Financial provision for adult children

3 min Read

As university terms start, many parents are thinking about financial support for children heading into higher education. Although the statutory child maintenance scheme stops when children finish A-Levels or equivalent, many separated parents will continue to provide financial support for children beyond this point. 

When parents separate, often the focus of discussions is immediate financial concerns, such as housing and living expenses. Particularly when children are young at the point of separation, financial provision during university may be overlooked. 

But it is advisable for separating parents to discuss financial support for children aged 18 and over as part of overall discussions about finances. Some issues to consider are: 

  • should financial support still be paid to a parent or direct to a child?
  • one parent may have higher costs for housing a child during the university holidays. Will that parent continue to receive some maintenance (sometimes referred to as a ‘roofing allowance’)? 
  • would setting aside a capital sum for university costs and living expenses now, or even setting up a trust fund, be affordable and preferable, rather than paying child maintenance for longer?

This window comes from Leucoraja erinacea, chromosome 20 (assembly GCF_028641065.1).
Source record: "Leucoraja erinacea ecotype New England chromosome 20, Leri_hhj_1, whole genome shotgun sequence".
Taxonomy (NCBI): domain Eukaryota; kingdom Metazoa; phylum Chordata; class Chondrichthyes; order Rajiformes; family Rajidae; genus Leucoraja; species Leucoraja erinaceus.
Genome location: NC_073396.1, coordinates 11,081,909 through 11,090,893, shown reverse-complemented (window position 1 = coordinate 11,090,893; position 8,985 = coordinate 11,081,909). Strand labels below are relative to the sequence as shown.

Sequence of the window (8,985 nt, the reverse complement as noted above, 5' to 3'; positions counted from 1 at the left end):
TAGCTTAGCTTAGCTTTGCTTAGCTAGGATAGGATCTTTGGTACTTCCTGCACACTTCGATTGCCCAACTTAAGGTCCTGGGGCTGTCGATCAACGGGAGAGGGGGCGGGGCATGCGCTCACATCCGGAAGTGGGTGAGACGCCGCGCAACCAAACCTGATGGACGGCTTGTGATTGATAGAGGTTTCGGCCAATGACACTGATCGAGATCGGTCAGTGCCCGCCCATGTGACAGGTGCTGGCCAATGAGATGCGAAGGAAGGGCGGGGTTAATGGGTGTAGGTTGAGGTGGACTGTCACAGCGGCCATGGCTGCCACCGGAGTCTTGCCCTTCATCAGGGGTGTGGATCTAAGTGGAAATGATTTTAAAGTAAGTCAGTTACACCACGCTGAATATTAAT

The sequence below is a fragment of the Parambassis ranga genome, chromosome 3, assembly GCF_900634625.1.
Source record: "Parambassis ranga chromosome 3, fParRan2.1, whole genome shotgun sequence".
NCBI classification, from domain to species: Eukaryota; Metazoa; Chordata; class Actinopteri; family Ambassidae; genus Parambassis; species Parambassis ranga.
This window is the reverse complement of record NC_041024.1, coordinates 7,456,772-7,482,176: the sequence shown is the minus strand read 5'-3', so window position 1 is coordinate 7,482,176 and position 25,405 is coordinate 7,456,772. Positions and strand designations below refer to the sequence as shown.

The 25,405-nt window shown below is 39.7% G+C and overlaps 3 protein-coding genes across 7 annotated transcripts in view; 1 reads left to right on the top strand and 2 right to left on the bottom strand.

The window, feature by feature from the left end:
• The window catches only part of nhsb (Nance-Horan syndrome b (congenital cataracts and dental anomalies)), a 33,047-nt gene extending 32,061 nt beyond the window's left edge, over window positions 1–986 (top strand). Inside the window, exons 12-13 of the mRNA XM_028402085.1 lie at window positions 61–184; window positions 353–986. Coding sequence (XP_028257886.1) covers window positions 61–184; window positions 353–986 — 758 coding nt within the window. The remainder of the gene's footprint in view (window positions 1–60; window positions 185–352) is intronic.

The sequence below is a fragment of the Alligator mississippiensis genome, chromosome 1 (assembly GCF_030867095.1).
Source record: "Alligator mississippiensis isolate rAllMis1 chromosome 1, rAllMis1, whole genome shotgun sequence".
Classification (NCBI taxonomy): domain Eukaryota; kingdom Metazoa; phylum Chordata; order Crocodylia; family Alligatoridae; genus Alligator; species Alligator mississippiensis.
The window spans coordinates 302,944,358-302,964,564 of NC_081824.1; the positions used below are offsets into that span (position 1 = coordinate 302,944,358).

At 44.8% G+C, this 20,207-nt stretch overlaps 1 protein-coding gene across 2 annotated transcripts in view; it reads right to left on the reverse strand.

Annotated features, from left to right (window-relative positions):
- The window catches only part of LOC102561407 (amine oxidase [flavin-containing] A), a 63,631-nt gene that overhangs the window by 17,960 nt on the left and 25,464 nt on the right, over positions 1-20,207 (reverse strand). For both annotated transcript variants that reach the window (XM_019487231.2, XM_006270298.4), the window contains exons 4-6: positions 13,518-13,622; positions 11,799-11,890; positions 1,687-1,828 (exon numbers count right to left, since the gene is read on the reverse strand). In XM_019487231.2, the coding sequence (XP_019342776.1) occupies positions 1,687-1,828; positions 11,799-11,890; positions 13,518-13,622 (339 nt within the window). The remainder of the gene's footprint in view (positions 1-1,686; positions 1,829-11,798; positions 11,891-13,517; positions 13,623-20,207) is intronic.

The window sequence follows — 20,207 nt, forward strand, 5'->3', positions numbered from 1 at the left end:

• what about housing needs for children aged 18 or over? If a property will be sold once it is no longer required for the children, should that be after university? 

If separated parents cannot agree about financial support for children aged 18 or over, a court can decide about paying ongoing maintenance and/or capital provision. A court can make an order dealing with financial support for a child aged 18 or over who is continuing in education or training, or if there are special circumstances such as a disability, which justify ongoing financial support from a parent. When considering an application, a court will take into account relevant factors, including: 

  • financial resources and needs of the child and parents
  • any physical or mental disability of the child
  • the manner in which the child was being, or was expected to be, educated or trained

A parent can make an application for financial support until the child turns 18. The child can make an application themselves after this point.  

However, it is important to be aware that if there is a court order for child maintenance in place when a child turns 16, then that child will not be able to make an application to court for financial support at a later stage. So for example, if child maintenance is payable until the end of secondary education, a parent must make an application for financial provision to continue while a child is at university before that child reaches the age of 18. 

So as children get older, it is important to consider whether the right financial support is in place for when university starts, before it is too late to make an application to court if necessary. 

Briefings Individuals & families Russell-Cooke divorce financial provision university fees financial provision for children Helen Tulloch